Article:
Naaman, Baptism, and Cleansing

“Naaman, Baptism, and Cleansing,” Liahona, June 1998, 45

Naaman, Baptism, and Cleansing

One of the most instructive passages in the Bible concerning repentance and baptism seems to have nothing to do with either—the fifth chapter of 2 Kings. It is the story of Naaman.

“Now Naaman, captain of the host of the king of Syria, was a great man with his master, and honourable, because by him the Lord had given deliverance unto Syria: he was also a mighty man in valour, but he was a leper” (2 Kgs. 5:1).

In most of the ancient world, leprosy was associated with uncleanness. It is ironic that—despite Naaman’s strength and success—in the eyes of his contemporaries, he was dying as an unclean man.

The instructions given to Israel for controlling the spread of leprosy involved special rites and declarations of purification. We read in Leviticus 13 [Lev. 13], for example, that the priest was to quarantine a suspected leper for seven days and then reexamine the person to determine if the disease was indeed an active leprosy. If it wasn’t, the person’s garments were washed and he or she was pronounced clean. If the disease proved to be leprosy, the quarantine process was repeated. If the leper failed the second trial, he or she was pronounced unclean and was exiled from the community.

If the priest determined that the disease was in remission, the leper was considered cleansed, not healed. Similarly, when the New Testament refers to the healing of lepers, the process is specifically described as a cleansing (see Matt. 10:8; Matt. 11:5).

These references to ritual purification suggest a clear spiritual parallel. Sin renders us spiritually unclean. It separates us from God and the community of his righteous children. It can culminate in spiritual death. Like Naaman’s leprosy, sin overshadows any earthly greatness we may achieve.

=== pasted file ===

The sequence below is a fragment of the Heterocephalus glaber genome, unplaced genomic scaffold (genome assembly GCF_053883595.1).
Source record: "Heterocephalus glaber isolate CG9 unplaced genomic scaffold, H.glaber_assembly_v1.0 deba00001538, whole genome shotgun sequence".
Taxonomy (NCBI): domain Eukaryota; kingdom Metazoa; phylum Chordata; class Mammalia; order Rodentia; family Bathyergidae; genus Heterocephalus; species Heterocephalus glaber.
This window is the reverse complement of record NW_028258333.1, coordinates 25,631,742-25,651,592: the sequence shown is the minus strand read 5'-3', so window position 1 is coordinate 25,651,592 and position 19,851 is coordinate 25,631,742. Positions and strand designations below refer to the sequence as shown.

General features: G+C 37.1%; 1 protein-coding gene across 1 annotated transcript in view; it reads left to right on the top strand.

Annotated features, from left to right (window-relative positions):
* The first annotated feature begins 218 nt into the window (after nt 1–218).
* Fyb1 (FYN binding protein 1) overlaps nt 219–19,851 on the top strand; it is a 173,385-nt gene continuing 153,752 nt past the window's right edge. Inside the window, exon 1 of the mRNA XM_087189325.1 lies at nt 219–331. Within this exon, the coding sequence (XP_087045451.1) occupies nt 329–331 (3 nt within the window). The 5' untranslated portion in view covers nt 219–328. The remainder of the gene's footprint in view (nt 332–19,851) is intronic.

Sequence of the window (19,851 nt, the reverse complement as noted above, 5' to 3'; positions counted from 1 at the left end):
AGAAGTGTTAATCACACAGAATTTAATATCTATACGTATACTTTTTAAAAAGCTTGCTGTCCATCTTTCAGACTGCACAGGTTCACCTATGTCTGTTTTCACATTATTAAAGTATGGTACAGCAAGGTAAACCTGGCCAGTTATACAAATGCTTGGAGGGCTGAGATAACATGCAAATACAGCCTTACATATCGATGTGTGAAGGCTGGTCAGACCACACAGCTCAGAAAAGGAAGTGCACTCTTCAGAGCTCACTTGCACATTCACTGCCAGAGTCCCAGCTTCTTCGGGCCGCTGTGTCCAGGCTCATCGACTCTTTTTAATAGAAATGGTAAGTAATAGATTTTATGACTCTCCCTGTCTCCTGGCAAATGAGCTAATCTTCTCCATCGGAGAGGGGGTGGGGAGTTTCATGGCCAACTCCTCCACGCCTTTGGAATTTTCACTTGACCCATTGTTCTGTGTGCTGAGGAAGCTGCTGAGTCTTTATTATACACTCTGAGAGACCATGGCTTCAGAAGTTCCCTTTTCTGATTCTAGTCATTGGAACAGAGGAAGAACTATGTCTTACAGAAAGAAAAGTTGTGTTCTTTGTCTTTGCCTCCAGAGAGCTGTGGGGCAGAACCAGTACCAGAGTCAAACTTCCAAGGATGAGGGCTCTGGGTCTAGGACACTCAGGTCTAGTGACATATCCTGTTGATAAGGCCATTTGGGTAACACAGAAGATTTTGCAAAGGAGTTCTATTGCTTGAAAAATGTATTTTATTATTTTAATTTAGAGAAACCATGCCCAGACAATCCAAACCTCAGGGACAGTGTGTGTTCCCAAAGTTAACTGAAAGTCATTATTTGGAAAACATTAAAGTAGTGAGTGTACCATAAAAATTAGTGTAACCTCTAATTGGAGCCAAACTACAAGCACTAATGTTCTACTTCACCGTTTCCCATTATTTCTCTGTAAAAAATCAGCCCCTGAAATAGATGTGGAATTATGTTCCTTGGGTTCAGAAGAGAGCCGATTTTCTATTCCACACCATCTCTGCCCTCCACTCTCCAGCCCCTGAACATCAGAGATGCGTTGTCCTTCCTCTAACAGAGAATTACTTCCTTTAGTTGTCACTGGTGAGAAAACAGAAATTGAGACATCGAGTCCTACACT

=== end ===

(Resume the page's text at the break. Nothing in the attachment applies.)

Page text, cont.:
But the scriptures teach that sin need not progress unchecked. The Lord has provided a way for us to secure a remission of sin and escape its more deadly spiritual effects. He has extended to each of us, in the form of baptism and repentance, the power to be cleansed. It is no coincidence that Naaman’s cleansing from leprosy so closely resembles the process one goes through when being cleansed from sin.

When Naaman heard from a captive handmaiden that a prophet of God in Samaria could cleanse him of his disease, he journeyed to the house of Elisha. There, arrayed with his wealth, Naaman sought deliverance from his uncleanness at the hand of the Lord’s prophet. In response to Naaman’s request, Elisha sent a messenger to instruct, “Go and wash in Jordan seven times, and thy flesh shall come again to thee, and thou shalt be clean” (2 Kgs. 5:10).

The direction to immerse in the Jordan River seven times angered Naaman, and he refused to comply (see 2 Kgs. 5:11–12). He was clearly oblivious to the symbolic reference to the seven-day quarantine required of a leper in Israel and to the ritual washing required for a leper to be pronounced clean. He was equally oblivious to the importance of humility, obedience, and faith.